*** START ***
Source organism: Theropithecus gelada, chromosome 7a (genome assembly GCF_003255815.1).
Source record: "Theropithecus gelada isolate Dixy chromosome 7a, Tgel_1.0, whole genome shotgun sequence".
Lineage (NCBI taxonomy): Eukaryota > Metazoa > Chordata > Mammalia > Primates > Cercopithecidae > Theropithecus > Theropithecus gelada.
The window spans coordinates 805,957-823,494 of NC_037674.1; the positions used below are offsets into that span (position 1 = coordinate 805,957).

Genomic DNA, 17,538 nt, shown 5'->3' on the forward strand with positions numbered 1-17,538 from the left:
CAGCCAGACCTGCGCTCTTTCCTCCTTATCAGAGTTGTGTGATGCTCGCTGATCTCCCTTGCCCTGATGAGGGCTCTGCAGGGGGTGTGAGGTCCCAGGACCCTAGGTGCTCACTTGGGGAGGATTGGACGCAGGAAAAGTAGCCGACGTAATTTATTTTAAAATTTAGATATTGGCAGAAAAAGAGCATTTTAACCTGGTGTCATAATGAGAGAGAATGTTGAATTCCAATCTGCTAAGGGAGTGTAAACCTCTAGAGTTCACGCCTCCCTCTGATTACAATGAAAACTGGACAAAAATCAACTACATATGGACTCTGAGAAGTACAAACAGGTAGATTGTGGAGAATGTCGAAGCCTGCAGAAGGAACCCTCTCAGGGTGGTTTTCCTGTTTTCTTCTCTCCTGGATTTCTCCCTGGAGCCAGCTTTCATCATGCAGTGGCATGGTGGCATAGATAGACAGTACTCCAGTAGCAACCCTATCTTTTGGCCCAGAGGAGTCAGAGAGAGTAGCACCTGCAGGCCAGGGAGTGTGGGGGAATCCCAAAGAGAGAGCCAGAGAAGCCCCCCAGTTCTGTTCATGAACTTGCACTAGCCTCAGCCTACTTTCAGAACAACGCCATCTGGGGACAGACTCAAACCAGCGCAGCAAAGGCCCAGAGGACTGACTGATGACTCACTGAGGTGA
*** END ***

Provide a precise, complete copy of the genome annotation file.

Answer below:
Source organism: Theropithecus gelada, chromosome 7a (genome assembly GCF_003255815.1).
Source record: "Theropithecus gelada isolate Dixy chromosome 7a, Tgel_1.0, whole genome shotgun sequence".
Lineage (NCBI taxonomy): Eukaryota > Metazoa > Chordata > Mammalia > Primates > Cercopithecidae > Theropithecus > Theropithecus gelada.
The window spans coordinates 805,957-823,494 of NC_037674.1; the positions used below are offsets into that span (position 1 = coordinate 805,957).

Genomic DNA, 17,538 nt, shown 5'->3' on the forward strand with positions numbered 1-17,538 from the left:
CAGCCAGACCTGCGCTCTTTCCTCCTTATCAGAGTTGTGTGATGCTCGCTGATCTCCCTTGCCCTGATGAGGGCTCTGCAGGGGGTGTGAGGTCCCAGGACCCTAGGTGCTCACTTGGGGAGGATTGGACGCAGGAAAAGTAGCCGACGTAATTTATTTTAAAATTTAGATATTGGCAGAAAAAGAGCATTTTAACCTGGTGTCATAATGAGAGAGAATGTTGAATTCCAATCTGCTAAGGGAGTGTAAACCTCTAGAGTTCACGCCTCCCTCTGATTACAATGAAAACTGGACAAAAATCAACTACATATGGACTCTGAGAAGTACAAACAGGTAGATTGTGGAGAATGTCGAAGCCTGCAGAAGGAACCCTCTCAGGGTGGTTTTCCTGTTTTCTTCTCTCCTGGATTTCTCCCTGGAGCCAGCTTTCATCATGCAGTGGCATGGTGGCATAGATAGACAGTACTCCAGTAGCAACCCTATCTTTTGGCCCAGAGGAGTCAGAGAGAGTAGCACCTGCAGGCCAGGGAGTGTGGGGGAATCCCAAAGAGAGAGCCAGAGAAGCCCCCCAGTTCTGTTCATGAACTTGCACTAGCCTCAGCCTACTTTCAGAACAACGCCATCTGGGGACAGACTCAAACCAGCGCAGCAAAGGCCCAGAGGACTGACTGATGACTCACTGAGGTGA